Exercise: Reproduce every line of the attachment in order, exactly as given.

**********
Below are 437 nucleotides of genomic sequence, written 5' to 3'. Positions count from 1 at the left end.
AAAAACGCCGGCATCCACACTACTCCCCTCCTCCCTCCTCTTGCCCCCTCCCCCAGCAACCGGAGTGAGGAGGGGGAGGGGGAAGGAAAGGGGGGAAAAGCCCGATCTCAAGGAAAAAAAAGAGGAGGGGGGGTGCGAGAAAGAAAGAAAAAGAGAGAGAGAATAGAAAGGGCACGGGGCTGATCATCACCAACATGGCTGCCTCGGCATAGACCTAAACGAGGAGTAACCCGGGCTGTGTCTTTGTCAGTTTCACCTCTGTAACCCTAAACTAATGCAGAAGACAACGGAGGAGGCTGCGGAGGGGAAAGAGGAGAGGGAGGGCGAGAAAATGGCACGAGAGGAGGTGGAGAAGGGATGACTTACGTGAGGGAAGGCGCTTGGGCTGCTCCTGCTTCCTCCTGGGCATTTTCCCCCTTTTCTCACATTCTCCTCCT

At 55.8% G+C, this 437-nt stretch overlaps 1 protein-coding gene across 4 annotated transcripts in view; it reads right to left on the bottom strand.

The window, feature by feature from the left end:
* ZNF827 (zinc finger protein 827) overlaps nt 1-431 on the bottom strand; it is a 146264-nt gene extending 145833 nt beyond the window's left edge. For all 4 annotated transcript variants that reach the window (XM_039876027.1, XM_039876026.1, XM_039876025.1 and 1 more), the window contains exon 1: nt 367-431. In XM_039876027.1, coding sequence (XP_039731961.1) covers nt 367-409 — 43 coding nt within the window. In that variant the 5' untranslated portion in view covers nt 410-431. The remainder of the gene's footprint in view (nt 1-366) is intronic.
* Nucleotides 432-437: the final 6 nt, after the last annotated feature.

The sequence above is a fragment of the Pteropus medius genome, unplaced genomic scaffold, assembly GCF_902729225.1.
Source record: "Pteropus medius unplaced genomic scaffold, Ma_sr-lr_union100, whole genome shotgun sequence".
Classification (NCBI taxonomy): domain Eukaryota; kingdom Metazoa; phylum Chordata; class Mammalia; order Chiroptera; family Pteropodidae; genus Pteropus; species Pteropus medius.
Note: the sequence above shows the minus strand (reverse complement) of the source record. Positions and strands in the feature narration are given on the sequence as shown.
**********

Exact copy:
Below are 437 nucleotides of genomic sequence, written 5' to 3'. Positions count from 1 at the left end.
AAAAACGCCGGCATCCACACTACTCCCCTCCTCCCTCCTCTTGCCCCCTCCCCCAGCAACCGGAGTGAGGAGGGGGAGGGGGAAGGAAAGGGGGGAAAAGCCCGATCTCAAGGAAAAAAAAGAGGAGGGGGGGTGCGAGAAAGAAAGAAAAAGAGAGAGAGAATAGAAAGGGCACGGGGCTGATCATCACCAACATGGCTGCCTCGGCATAGACCTAAACGAGGAGTAACCCGGGCTGTGTCTTTGTCAGTTTCACCTCTGTAACCCTAAACTAATGCAGAAGACAACGGAGGAGGCTGCGGAGGGGAAAGAGGAGAGGGAGGGCGAGAAAATGGCACGAGAGGAGGTGGAGAAGGGATGACTTACGTGAGGGAAGGCGCTTGGGCTGCTCCTGCTTCCTCCTGGGCATTTTCCCCCTTTTCTCACATTCTCCTCCT

At 55.8% G+C, this 437-nt stretch overlaps 1 protein-coding gene across 4 annotated transcripts in view; it reads right to left on the bottom strand.

The window, feature by feature from the left end:
* ZNF827 (zinc finger protein 827) overlaps nt 1-431 on the bottom strand; it is a 146264-nt gene extending 145833 nt beyond the window's left edge. For all 4 annotated transcript variants that reach the window (XM_039876027.1, XM_039876026.1, XM_039876025.1 and 1 more), the window contains exon 1: nt 367-431. In XM_039876027.1, coding sequence (XP_039731961.1) covers nt 367-409 — 43 coding nt within the window. In that variant the 5' untranslated portion in view covers nt 410-431. The remainder of the gene's footprint in view (nt 1-366) is intronic.
* Nucleotides 432-437: the final 6 nt, after the last annotated feature.

The sequence above is a fragment of the Pteropus medius genome, unplaced genomic scaffold, assembly GCF_902729225.1.
Source record: "Pteropus medius unplaced genomic scaffold, Ma_sr-lr_union100, whole genome shotgun sequence".
Classification (NCBI taxonomy): domain Eukaryota; kingdom Metazoa; phylum Chordata; class Mammalia; order Chiroptera; family Pteropodidae; genus Pteropus; species Pteropus medius.
Note: the sequence above shows the minus strand (reverse complement) of the source record. Positions and strands in the feature narration are given on the sequence as shown.